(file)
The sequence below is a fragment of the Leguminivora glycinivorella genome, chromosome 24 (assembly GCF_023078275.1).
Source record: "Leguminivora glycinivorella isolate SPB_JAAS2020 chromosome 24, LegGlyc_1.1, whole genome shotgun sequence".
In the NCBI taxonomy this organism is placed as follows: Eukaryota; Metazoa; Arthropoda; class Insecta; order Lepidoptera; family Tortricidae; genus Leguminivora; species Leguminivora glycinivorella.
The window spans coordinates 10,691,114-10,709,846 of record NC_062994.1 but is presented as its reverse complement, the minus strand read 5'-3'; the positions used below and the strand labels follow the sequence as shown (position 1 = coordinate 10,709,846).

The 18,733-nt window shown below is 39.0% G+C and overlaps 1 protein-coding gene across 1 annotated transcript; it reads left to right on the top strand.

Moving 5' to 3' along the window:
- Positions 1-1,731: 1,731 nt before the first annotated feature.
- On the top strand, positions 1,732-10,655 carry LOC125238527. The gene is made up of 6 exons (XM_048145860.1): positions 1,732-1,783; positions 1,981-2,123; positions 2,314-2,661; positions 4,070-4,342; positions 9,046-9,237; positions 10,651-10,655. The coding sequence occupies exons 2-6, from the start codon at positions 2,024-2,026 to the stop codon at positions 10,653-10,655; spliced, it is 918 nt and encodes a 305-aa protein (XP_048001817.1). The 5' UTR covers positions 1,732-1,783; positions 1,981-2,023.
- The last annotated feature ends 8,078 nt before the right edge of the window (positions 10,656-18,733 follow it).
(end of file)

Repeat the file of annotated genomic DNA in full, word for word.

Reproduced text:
The sequence below is a fragment of the Leguminivora glycinivorella genome, chromosome 24 (assembly GCF_023078275.1).
Source record: "Leguminivora glycinivorella isolate SPB_JAAS2020 chromosome 24, LegGlyc_1.1, whole genome shotgun sequence".
In the NCBI taxonomy this organism is placed as follows: Eukaryota; Metazoa; Arthropoda; class Insecta; order Lepidoptera; family Tortricidae; genus Leguminivora; species Leguminivora glycinivorella.
The window spans coordinates 10,691,114-10,709,846 of record NC_062994.1 but is presented as its reverse complement, the minus strand read 5'-3'; the positions used below and the strand labels follow the sequence as shown (position 1 = coordinate 10,709,846).

The 18,733-nt window shown below is 39.0% G+C and overlaps 1 protein-coding gene across 1 annotated transcript; it reads left to right on the top strand.

Moving 5' to 3' along the window:
- Positions 1-1,731: 1,731 nt before the first annotated feature.
- On the top strand, positions 1,732-10,655 carry LOC125238527. The gene is made up of 6 exons (XM_048145860.1): positions 1,732-1,783; positions 1,981-2,123; positions 2,314-2,661; positions 4,070-4,342; positions 9,046-9,237; positions 10,651-10,655. The coding sequence occupies exons 2-6, from the start codon at positions 2,024-2,026 to the stop codon at positions 10,653-10,655; spliced, it is 918 nt and encodes a 305-aa protein (XP_048001817.1). The 5' UTR covers positions 1,732-1,783; positions 1,981-2,023.
- The last annotated feature ends 8,078 nt before the right edge of the window (positions 10,656-18,733 follow it).